NCAA misconduct follows Pryor to pros with suspension
Terrelle Pryor will have an opportunity to pursue his NFL dreams, with one significant caveat: The former Ohio State star must still pay for breaking NCAA rules while he was in college. The league announced Thursday that Pryor is eligible for its supplemental draft, but he won't be allowed to practice for the team that selects him until Week 6. Pryor gave up his final season with the Buckeyes following an investigation into the team's memorabilia-for-cash scandal. He would've had to sit out five games had he chosen to return to Ohio State.
"We accept that voluntarily," Pryor's agent, Drew Rosenhaus, said. "It's a small price to pay for him to have a chance to pursue his dream of playing in the NFL."
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A small price that could have broader consequences. Commissioner Roger Goodell and NFLPA Executive Director DeMaurice Smith worked together on the decision, Rosenhaus said. The league hopes it will dissuade future college players who run afoul of the NCAA from trying to use the NFL as a means of escaping punishment. But it also creates this question: Does the NFL have the authority to suspend a player who doesn't even work for the NFL yet?
The league told clubs Pryor "made decisions that undermine the integrity of the eligibility rules for the NFL Draft."
Green practices with Bengals after injury
Rookie receiver A.J. Green fully participated with the Bengals in Georgetown Thursday, a day after he was forced to the sideline by a leg injury. The first-round pick from Georgia was kicked near his right knee during a workout on Wednesday, forcing him to sit out the rest of practice. Green said he felt fine and was looking forward to going against Jets cornerback Darrelle Revis in a pre-season game Sunday night in New York. Former Ohio State coach Jim Tressel watched practice on the sideline with Bengals owner Mike Brown but declined to talk to reporters.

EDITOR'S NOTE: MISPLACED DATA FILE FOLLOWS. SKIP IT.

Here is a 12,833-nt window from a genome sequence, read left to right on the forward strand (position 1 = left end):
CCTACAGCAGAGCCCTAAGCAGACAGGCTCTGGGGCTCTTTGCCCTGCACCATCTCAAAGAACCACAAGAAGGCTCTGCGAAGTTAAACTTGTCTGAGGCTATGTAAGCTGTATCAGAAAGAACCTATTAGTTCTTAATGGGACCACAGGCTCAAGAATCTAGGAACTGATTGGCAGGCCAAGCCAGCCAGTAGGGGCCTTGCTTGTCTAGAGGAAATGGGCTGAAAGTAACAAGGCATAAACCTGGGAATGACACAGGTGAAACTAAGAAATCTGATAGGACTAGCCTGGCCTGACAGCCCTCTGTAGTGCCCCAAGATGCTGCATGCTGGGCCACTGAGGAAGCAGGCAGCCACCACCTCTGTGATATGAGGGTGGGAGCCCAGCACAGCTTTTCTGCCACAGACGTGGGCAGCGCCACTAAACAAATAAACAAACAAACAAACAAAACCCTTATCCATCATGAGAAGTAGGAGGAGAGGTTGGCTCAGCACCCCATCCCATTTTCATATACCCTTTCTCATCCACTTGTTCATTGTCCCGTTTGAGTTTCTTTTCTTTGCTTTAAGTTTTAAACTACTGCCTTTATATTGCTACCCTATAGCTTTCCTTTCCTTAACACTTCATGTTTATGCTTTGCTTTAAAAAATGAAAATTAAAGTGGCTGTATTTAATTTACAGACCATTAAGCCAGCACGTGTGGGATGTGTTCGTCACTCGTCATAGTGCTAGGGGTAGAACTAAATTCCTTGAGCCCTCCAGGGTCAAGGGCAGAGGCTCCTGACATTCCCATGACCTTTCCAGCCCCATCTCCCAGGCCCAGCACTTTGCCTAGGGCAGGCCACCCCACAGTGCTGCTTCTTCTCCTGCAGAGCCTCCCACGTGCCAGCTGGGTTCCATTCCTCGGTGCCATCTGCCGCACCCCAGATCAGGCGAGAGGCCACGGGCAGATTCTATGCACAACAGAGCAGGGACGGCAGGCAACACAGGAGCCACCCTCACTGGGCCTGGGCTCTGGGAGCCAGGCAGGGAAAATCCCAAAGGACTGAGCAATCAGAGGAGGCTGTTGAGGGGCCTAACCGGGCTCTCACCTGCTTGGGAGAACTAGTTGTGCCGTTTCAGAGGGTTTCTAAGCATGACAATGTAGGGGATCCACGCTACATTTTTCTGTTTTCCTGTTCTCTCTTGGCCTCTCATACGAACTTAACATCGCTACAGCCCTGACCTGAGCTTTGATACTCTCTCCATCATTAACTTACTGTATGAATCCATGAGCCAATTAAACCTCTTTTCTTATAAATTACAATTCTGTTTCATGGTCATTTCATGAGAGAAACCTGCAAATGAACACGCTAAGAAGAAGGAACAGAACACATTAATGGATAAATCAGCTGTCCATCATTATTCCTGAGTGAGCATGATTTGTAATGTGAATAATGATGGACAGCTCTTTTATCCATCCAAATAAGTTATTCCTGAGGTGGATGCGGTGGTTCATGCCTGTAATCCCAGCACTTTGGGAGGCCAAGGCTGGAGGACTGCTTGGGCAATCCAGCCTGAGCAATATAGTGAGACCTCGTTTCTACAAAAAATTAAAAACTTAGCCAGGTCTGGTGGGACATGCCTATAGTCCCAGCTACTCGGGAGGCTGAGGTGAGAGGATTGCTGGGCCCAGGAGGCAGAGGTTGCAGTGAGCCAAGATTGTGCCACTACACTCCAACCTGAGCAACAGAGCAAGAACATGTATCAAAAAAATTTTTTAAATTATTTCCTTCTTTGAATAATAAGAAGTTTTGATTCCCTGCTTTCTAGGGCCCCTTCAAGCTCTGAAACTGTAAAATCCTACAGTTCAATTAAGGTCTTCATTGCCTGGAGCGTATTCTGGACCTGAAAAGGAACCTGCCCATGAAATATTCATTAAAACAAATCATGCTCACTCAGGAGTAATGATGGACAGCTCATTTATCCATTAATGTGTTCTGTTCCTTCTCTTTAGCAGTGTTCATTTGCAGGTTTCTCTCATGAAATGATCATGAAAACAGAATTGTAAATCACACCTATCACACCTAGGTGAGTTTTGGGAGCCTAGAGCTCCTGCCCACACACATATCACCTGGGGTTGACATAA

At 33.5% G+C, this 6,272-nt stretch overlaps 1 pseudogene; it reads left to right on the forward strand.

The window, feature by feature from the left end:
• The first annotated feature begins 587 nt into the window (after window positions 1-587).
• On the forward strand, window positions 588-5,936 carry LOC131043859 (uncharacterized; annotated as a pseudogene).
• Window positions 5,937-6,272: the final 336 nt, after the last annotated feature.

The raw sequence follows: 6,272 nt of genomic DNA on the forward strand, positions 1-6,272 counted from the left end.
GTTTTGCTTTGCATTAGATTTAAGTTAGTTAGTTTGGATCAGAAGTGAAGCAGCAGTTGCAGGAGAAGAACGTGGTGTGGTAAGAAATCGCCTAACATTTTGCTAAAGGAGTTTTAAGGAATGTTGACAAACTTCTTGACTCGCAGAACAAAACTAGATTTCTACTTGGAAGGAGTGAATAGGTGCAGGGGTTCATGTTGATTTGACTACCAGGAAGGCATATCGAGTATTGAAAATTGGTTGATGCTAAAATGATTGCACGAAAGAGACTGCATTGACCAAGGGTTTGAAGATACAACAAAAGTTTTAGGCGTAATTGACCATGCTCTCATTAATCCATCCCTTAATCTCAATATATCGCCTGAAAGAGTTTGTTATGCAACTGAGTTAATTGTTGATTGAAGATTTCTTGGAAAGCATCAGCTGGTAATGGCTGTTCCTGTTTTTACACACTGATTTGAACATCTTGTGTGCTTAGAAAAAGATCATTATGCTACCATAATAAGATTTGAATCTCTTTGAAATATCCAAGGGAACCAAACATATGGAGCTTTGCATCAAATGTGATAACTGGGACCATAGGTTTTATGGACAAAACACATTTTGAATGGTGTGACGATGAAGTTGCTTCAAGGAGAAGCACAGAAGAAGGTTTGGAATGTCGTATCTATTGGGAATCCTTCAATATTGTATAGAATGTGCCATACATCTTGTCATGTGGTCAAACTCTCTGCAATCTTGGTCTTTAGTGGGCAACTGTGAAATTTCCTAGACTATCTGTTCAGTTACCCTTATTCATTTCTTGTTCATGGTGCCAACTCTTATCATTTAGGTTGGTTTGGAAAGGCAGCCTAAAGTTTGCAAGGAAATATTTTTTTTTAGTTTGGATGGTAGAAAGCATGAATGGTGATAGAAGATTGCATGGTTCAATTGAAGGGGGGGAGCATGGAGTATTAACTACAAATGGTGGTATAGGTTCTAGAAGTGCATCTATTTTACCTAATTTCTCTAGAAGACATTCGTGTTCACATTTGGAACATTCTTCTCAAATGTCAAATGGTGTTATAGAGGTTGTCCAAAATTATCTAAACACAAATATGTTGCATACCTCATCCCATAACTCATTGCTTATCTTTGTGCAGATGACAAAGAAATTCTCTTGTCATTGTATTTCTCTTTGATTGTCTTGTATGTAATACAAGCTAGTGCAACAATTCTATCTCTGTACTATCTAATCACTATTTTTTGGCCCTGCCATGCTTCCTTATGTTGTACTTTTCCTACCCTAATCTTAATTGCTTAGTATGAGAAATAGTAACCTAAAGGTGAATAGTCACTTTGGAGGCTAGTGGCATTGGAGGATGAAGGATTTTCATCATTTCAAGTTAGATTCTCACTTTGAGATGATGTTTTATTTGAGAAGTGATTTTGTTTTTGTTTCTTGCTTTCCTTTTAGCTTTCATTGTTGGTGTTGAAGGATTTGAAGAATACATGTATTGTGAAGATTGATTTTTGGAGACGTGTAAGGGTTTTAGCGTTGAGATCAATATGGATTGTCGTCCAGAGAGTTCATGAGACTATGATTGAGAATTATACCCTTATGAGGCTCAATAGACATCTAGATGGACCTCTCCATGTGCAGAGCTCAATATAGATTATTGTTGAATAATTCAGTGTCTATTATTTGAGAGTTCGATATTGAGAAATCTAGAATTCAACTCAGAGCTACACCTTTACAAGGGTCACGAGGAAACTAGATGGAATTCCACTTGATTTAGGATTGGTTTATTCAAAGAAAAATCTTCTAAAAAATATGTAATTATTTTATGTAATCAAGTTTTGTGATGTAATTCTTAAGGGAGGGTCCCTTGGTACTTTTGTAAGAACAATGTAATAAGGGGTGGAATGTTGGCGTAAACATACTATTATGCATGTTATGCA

Players sue league over concussions
Six former players and one current player have sued the NFL in Philadelphia over the league's handling of concussion-related injuries, the first potential class-action lawsuit of its kind. The players accuse the league of training players to lead with their heads, failing to properly treat them for concussions and trying to conceal any links between football and brain injuries. The plaintiffs include two-time Super Bowl champion Jim McMahon, who has said he played through five concussions but now frequently walks around "in a daze." McMahon has agreed to leave his brain to the Boston University Center for the Study of Traumatic Encephalopathy. NFL spokesman Brian McCarthy said the league had not yet seen the lawsuit but would vigorously contest any such claims. The other plaintiffs include Browns offensive tackle Joe Thomas, 26.
■ Jets running back Shonn Greene has a "low-grade skin infection" on his right foot and will not play in the team's pre-season game against Cincinnati Sunday night. Meanwhile, wide receiver Plaxico Burress appeared to be a full participant at practice while working with the first-team offense. He had been hobbled by a sprained left ankle until Wednesday.
■ Broncos defensive tackle Ty Warren will undergo surgery Tuesday to repair his partially torn right triceps. Coach John Fox said Thursday that the Broncos won't place him on injured reserve. Warren was the Broncos' top free agency acquisition, signing a two-year, $8 million deal two weeks ago.
SPORTS IN THE COURTS
Wisconsin's Alvarez duped by Shapiro